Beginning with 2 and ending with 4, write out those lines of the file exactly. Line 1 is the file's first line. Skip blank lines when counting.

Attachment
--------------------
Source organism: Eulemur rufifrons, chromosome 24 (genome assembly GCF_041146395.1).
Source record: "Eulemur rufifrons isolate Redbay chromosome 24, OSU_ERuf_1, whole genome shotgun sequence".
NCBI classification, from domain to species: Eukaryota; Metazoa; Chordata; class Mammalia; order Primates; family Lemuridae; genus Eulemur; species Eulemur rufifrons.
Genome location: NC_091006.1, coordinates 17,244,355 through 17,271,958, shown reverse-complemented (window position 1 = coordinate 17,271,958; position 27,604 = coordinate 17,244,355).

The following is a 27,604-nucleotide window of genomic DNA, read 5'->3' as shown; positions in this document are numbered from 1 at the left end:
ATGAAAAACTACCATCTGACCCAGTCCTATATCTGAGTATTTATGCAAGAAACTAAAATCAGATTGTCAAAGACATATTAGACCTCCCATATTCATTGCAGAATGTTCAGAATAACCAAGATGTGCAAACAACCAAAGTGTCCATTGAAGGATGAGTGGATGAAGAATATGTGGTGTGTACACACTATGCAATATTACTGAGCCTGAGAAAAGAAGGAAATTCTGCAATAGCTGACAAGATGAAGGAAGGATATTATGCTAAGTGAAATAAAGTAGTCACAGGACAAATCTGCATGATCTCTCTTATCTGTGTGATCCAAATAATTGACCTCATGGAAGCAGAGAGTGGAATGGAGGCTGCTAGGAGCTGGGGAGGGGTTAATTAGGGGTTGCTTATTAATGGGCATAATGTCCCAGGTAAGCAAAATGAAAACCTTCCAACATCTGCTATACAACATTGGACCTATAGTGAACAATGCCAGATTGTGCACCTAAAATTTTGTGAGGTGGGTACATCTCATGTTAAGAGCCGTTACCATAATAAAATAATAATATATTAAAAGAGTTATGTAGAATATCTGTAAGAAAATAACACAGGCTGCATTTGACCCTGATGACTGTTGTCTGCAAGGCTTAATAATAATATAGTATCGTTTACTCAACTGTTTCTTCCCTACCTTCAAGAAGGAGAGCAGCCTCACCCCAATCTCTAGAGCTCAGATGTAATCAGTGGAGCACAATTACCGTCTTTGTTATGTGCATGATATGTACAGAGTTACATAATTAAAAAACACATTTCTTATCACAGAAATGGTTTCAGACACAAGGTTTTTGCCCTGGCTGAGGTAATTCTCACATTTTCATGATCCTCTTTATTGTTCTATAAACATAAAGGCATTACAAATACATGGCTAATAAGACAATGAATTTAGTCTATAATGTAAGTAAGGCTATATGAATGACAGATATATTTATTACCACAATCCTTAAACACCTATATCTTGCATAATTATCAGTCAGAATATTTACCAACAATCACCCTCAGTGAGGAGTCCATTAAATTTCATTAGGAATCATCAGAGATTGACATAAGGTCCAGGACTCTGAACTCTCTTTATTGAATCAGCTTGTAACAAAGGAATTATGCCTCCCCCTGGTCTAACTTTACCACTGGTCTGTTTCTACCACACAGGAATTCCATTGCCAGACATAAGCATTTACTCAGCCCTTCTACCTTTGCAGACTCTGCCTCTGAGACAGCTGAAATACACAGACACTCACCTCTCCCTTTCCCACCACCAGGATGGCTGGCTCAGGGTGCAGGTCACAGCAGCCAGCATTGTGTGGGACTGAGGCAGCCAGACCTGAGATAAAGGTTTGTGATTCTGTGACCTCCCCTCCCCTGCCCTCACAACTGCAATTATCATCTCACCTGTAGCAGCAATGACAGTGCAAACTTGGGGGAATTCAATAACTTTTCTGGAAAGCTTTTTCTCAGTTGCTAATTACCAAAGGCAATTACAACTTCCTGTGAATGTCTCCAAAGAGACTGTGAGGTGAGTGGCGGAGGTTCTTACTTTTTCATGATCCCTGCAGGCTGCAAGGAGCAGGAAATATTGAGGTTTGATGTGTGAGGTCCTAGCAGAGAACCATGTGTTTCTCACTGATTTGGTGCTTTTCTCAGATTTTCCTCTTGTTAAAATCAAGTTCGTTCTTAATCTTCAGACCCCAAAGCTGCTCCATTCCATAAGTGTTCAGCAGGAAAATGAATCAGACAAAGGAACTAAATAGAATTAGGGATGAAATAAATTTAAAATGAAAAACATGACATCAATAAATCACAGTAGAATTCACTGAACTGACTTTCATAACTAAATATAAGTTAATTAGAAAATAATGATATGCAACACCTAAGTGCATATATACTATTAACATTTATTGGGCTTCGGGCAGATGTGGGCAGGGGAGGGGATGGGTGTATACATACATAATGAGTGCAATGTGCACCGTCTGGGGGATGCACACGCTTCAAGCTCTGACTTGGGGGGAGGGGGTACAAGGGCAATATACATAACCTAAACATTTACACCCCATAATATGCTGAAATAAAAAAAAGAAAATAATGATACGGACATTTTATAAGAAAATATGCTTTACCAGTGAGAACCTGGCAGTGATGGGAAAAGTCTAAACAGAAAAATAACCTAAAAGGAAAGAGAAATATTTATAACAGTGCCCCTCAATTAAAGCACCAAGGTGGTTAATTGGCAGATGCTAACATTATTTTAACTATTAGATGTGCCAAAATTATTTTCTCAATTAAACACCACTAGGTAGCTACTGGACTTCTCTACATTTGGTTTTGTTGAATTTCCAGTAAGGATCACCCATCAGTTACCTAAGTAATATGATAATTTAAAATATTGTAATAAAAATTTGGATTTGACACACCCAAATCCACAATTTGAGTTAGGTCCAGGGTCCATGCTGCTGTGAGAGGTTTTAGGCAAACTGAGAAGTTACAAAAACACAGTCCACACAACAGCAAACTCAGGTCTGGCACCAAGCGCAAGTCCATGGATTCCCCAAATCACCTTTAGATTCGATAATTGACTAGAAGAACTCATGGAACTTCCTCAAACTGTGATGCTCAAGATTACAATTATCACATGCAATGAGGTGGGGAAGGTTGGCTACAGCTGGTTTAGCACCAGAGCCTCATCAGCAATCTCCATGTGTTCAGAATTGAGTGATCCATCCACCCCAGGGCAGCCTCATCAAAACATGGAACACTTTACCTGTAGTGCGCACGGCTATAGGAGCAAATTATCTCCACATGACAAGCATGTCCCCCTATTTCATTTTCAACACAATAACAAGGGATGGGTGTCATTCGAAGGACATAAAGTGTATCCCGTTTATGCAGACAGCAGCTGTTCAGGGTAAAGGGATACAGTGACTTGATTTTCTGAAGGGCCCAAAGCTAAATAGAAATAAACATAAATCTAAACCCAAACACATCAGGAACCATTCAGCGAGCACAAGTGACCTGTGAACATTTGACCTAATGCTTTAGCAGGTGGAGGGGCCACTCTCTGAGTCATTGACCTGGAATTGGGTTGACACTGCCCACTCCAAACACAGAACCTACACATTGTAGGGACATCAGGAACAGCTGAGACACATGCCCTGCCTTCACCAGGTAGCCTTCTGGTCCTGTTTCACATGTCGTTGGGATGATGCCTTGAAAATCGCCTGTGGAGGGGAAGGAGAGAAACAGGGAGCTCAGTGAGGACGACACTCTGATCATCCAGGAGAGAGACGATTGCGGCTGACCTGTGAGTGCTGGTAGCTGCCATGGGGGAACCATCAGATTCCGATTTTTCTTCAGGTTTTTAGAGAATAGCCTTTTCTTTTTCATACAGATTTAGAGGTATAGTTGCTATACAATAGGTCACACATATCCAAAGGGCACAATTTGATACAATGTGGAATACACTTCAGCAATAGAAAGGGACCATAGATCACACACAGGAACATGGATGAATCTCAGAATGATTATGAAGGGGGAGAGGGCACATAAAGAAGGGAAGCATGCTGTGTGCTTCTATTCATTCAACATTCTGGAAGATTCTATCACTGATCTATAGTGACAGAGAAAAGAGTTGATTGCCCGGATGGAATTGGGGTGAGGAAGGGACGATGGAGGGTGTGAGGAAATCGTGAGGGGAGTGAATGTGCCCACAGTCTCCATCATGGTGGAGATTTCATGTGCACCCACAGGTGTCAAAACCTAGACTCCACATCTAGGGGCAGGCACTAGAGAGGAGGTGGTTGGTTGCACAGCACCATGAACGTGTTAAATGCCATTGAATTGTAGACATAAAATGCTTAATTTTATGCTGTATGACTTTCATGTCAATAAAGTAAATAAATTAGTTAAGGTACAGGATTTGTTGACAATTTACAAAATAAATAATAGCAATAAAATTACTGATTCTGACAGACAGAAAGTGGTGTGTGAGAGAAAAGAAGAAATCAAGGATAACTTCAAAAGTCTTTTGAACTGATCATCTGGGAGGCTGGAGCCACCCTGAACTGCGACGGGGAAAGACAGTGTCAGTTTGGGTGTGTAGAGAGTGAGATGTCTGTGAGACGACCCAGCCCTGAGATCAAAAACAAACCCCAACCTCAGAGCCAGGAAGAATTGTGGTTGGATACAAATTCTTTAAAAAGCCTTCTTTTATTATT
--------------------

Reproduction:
Source record: "Eulemur rufifrons isolate Redbay chromosome 24, OSU_ERuf_1, whole genome shotgun sequence".
NCBI classification, from domain to species: Eukaryota; Metazoa; Chordata; class Mammalia; order Primates; family Lemuridae; genus Eulemur; species Eulemur rufifrons.
Genome location: NC_091006.1, coordinates 17,244,355 through 17,271,958, shown reverse-complemented (window position 1 = coordinate 17,271,958; position 27,604 = coordinate 17,244,355).